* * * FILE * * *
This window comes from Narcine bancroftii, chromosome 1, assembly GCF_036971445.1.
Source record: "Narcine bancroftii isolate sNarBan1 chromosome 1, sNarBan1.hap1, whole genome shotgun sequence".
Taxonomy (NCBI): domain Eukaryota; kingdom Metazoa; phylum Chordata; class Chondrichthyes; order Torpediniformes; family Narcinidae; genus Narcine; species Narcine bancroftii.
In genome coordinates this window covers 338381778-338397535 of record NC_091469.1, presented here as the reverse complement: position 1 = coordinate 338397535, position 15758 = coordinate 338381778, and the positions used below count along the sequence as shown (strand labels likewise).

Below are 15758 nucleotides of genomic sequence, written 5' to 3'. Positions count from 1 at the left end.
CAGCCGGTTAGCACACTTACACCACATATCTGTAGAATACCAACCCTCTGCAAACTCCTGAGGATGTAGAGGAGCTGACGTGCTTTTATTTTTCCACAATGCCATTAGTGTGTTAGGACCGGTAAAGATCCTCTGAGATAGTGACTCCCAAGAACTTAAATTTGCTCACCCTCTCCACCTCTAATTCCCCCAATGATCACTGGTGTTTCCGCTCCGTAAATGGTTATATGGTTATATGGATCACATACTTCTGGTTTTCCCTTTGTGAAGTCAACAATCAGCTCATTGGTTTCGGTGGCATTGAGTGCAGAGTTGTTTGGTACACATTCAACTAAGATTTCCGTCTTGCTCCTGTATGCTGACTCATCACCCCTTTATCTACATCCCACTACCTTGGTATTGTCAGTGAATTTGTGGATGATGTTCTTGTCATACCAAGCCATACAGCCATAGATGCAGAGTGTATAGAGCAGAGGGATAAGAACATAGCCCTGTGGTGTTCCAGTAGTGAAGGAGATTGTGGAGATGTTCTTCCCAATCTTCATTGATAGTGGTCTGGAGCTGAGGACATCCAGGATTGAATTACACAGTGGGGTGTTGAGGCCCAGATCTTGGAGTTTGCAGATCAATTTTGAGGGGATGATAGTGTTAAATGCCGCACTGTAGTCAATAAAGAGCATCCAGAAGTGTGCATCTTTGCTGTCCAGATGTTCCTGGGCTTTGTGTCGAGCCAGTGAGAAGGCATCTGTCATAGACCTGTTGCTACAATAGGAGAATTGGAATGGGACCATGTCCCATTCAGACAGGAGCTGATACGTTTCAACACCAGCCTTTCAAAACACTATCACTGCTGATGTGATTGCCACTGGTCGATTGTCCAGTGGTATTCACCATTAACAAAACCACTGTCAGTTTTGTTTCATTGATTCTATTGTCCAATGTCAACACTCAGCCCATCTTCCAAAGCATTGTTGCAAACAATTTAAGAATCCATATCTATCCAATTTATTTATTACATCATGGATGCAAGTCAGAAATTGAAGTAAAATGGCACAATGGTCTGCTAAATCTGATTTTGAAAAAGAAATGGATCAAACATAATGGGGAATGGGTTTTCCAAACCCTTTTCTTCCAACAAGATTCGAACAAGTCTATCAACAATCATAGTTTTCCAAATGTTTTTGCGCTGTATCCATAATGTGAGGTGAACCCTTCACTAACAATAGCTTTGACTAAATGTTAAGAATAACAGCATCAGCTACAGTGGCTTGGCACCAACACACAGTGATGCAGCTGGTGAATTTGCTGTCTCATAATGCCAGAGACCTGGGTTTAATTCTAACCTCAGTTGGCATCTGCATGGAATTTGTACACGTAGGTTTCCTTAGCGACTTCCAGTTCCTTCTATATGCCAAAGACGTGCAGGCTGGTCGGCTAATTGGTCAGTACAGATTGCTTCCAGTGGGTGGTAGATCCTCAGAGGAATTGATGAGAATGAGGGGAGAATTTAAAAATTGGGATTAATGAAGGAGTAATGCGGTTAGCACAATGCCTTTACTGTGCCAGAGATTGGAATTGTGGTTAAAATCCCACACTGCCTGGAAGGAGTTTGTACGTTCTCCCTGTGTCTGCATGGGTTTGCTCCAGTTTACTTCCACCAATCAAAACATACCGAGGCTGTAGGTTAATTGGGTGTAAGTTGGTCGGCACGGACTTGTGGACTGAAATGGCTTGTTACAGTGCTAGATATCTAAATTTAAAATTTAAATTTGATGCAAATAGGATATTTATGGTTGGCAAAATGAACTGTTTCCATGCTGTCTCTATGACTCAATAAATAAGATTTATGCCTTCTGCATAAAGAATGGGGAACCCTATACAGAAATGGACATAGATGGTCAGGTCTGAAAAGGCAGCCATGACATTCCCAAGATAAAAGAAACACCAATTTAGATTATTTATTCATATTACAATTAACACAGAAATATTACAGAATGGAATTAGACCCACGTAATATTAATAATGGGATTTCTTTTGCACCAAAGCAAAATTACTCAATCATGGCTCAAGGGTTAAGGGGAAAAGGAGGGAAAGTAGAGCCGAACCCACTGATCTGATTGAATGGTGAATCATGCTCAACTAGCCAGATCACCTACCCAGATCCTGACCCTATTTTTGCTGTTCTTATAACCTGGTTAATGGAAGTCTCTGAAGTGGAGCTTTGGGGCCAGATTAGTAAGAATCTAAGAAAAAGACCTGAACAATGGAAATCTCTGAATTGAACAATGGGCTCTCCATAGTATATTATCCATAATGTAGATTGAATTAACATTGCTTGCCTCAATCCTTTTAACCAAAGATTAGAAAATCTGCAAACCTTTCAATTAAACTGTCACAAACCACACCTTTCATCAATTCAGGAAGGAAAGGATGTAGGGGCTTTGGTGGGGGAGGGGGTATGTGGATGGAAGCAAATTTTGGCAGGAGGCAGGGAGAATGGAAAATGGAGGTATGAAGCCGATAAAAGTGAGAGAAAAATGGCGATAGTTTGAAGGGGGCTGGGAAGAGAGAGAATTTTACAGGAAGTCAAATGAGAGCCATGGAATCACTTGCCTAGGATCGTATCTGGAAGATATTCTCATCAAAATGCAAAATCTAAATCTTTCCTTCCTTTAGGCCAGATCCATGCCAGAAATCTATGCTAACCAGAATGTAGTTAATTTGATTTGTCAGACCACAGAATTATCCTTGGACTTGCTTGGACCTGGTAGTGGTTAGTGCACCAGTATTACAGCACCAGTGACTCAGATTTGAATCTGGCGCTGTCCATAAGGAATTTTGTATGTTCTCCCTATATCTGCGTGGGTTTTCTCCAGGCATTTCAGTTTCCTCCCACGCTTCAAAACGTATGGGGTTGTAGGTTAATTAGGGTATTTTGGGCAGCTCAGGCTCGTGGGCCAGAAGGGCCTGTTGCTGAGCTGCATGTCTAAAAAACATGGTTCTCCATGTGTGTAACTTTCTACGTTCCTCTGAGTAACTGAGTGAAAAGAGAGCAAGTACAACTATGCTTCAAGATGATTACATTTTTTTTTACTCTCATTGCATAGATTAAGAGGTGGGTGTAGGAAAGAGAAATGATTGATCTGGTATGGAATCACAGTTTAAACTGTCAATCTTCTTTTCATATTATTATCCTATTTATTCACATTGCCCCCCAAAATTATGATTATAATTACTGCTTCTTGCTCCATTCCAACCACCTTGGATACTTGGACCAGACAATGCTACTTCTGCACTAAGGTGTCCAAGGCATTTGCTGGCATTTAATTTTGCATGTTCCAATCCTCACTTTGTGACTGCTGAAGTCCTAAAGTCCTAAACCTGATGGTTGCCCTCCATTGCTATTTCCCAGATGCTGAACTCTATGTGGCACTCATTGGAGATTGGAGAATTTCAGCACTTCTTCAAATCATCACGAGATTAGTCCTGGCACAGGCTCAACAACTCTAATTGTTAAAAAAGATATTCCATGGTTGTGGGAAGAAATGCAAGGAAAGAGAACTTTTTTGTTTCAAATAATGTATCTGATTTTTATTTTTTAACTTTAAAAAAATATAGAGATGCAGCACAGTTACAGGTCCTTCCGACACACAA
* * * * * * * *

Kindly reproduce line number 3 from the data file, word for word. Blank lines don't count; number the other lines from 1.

Taxonomy (NCBI): domain Eukaryota; kingdom Metazoa; phylum Chordata; class Chondrichthyes; order Torpediniformes; family Narcinidae; genus Narcine; species Narcine bancroftii.